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Looking Ahead: What does 2009 have in store for South Hall?

POSTED: January 5, 2009 5:00 a.m.
TOM REED/The Times

An area at the intersection of Hog Mountain Road and Spout Springs Road is being cleared for a planned Walgreen's Pharmacy. The area is across the road from the recently opened Stonebridge Village and continues the commercial development of the area.

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Fast-growing South Hall may be a growth-slowing South Hall in 2009, thanks to a stalled U.S. economy.
But through a series of road and sewer projects, the area is setting itself up for a boom when the hard-hitting recession loosens its grip.

Oakwood and Flowery Branch both have sewer projects in the works, efforts that city officials expect will spur future development.

Oakwood will be working this year to build a series of lines down Winder Highway to connect with the Braselton sewer system, an $8 million project that is expected to bring 2.5 million gallons of capacity per day to Oakwood.

City Manager Stan Brown, who will spend half of 2009 for his third tour of duty in Iraq as a U.S. Air Force reservist, has said he expects work will begin on the project next year and wrap up by 2010.
Flowery Branch is looking to eventually expand its sewer plant on Atlanta Highway to 2 million gallons per day from 1 million gallons.

If voters approve a 1-cent special purpose local-option sales tax in March, the city could spend $1.3 million to build a force main and two lift stations from Cinnamon Cove townhomes, enabling an eventual takeover of the complex’s treatment plant.

Road construction will be some of the most visible work taking place next year in South Hall, particularly a $75 million reconstruction of roads around Interstate 985 and Exit 16.

The project entails widening of Mundy Mill Road and Atlanta Highway and the construction of a new interchange, Exit 17, off Atlanta Highway.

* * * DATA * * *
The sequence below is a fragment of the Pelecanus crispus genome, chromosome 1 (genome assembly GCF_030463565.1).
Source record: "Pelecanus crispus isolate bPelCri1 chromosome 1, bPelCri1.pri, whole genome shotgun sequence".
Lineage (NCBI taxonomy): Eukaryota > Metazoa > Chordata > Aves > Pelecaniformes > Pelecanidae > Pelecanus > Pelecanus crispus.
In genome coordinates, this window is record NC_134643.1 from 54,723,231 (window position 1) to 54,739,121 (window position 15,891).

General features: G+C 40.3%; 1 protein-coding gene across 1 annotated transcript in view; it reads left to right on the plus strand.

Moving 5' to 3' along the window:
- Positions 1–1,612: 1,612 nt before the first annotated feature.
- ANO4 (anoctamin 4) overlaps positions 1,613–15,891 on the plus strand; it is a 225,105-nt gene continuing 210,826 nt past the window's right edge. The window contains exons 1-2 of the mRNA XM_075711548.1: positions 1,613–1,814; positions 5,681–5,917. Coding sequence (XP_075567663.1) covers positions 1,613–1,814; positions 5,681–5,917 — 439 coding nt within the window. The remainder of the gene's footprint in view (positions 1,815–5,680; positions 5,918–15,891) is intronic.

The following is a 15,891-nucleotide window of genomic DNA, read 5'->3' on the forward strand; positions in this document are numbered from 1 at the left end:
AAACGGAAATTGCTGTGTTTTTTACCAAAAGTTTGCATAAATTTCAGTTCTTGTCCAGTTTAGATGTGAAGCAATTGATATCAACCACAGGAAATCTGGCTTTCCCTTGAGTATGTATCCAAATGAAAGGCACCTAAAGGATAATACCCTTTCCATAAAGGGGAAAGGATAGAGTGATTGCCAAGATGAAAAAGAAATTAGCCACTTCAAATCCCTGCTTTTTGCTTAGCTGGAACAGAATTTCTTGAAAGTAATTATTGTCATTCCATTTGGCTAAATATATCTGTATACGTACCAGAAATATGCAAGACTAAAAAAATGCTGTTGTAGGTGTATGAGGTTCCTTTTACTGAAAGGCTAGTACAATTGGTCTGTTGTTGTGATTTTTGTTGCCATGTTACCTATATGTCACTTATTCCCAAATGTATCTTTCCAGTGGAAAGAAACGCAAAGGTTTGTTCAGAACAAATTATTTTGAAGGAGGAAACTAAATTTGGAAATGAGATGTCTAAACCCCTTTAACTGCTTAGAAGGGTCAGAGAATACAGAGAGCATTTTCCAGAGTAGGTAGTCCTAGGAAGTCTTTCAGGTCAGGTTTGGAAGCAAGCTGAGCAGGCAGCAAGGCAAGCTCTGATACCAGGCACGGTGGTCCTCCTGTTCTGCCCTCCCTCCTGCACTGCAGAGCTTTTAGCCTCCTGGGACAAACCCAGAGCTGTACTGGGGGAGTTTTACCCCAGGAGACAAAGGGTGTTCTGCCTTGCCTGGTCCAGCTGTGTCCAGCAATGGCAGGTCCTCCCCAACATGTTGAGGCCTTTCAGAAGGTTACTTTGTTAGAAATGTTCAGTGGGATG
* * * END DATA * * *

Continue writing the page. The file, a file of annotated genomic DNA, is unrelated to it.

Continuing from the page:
Also, motorists can expect a wider interstate crossing over Mundy Mill Road, a new northbound entrance ramp off Mundy Mill, a new southbound ramp off Exit 17 and a new northbound exit ramp onto Atlanta Highway.

The project is set for completion on Feb. 10, 2010.

“That’s going to be really big for us,” said Patti Doss-Luna, assistant city manager. “I think we’ve all known that ... the new interchange project is bringing a different type of developer to the area.”

The area is beginning to stir some big-name retailer and hotel interest.

Work is set to start this spring on the final leg of Thurmon Tanner Parkway, a 1.3-mile stretch that will run between Plainview and Mundy Mill roads.

Thurmon Tanner Parkway also figures into the city’s 2030 plans, a vision of how the city’s core center might look by that year. The four-lane road will serve as a main artery, crossing existing two-lane city streets and cutting through scads of undeveloped properties.

“I think we could see a lot of redevelopment in the Oakwood area,” Doss-Luna said. “That will be good for us.”

Flowery Branch is pursuing a traffic study at Thurmon Tanner’s southernmost tip at Phil Niekro Boulevard, with the possibility of some day teaming with Hall County in the design and construction of a newly designed, traffic light-controlled intersection.

The city also is working toward improvements on Holland Dam Road and Spout Springs Road at the entrance to the Stonebridge Village shopping center. Work could include widening a turning angle on Spout Springs and adding sidewalks to Holland Dam.

That area has boomed commercially in the past few years, including the Stonebridge and a Publix-anchored shopping centers and a Hampton Inn & Suites that just opened.

Surrounding property has been rezoned for further commercial uses, including a possible hotel next to the Hampton Inn and an office building off Old Orr Road. Grading is now under way at Spout Springs and Hog Mountain roads for a planned Walgreens pharmacy.

More downtown improvements could come through a second state Department of Transportation Enhancement Grant.

The city’s match to the $250,000 grant is $50,000, and City Manager Bill Andrew expects to hold the line on the city’s portion. The city way overspent the last Transportation Enhancement grant.
The economy’s slowdown is a steep concern.

“We’re obviously trying to cut costs wherever we possibly can,” Andrew said.

Despite how things might appear on the surface, “building starts have basically stopped,” he added.
“That revenue stream has been a real loss to us and having to cope with that has been quite difficult.”


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